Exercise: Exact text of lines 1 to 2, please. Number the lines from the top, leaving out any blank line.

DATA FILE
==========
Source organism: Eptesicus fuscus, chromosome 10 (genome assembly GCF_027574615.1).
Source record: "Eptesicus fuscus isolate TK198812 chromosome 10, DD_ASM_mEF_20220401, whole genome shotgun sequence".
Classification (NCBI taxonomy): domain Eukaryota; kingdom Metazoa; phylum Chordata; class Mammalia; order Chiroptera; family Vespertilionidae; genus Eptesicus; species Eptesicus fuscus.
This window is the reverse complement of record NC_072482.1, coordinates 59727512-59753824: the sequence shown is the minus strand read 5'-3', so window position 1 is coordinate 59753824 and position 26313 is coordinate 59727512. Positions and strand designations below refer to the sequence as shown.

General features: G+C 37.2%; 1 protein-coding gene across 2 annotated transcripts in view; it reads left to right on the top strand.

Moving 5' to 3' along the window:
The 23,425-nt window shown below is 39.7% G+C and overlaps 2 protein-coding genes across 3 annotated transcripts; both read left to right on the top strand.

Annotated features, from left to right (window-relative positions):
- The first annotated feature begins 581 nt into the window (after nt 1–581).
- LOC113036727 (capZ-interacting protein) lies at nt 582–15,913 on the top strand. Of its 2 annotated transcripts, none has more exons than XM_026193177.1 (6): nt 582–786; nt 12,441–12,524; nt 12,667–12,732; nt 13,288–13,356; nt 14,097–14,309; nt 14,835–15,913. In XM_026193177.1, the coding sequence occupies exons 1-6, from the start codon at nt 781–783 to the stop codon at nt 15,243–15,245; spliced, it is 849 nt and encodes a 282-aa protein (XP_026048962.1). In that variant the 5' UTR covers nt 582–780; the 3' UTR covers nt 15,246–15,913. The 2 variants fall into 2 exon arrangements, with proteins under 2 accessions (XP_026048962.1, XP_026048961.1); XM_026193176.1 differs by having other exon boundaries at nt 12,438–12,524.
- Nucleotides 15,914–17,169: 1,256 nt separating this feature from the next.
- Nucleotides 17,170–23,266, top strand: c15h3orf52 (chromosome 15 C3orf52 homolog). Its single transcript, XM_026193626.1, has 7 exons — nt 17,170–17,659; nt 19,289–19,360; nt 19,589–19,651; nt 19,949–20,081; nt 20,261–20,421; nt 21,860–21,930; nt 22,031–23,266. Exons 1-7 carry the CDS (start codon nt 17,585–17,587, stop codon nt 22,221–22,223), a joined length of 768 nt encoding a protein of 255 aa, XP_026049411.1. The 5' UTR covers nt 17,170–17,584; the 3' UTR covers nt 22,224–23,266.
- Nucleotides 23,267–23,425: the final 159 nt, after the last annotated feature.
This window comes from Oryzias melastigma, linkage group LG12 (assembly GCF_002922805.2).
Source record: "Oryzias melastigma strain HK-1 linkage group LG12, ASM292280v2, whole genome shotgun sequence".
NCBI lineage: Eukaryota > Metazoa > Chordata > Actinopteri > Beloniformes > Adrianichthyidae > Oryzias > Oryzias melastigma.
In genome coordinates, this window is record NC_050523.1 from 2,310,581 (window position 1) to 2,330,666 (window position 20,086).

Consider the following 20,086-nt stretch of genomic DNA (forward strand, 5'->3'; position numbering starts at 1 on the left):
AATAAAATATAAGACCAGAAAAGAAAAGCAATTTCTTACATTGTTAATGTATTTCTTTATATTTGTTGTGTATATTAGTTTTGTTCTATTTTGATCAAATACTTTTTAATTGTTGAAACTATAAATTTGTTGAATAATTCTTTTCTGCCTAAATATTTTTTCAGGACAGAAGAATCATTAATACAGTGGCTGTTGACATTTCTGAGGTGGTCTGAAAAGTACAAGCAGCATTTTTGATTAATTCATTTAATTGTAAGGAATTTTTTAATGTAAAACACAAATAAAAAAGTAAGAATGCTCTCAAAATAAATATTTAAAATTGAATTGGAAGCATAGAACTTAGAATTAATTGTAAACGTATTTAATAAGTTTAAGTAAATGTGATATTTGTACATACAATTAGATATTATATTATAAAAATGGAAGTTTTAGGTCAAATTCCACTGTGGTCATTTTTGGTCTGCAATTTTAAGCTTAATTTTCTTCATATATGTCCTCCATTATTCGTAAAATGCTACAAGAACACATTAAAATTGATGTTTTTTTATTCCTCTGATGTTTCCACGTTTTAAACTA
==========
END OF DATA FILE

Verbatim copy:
Source organism: Eptesicus fuscus, chromosome 10 (genome assembly GCF_027574615.1).
Source record: "Eptesicus fuscus isolate TK198812 chromosome 10, DD_ASM_mEF_20220401, whole genome shotgun sequence".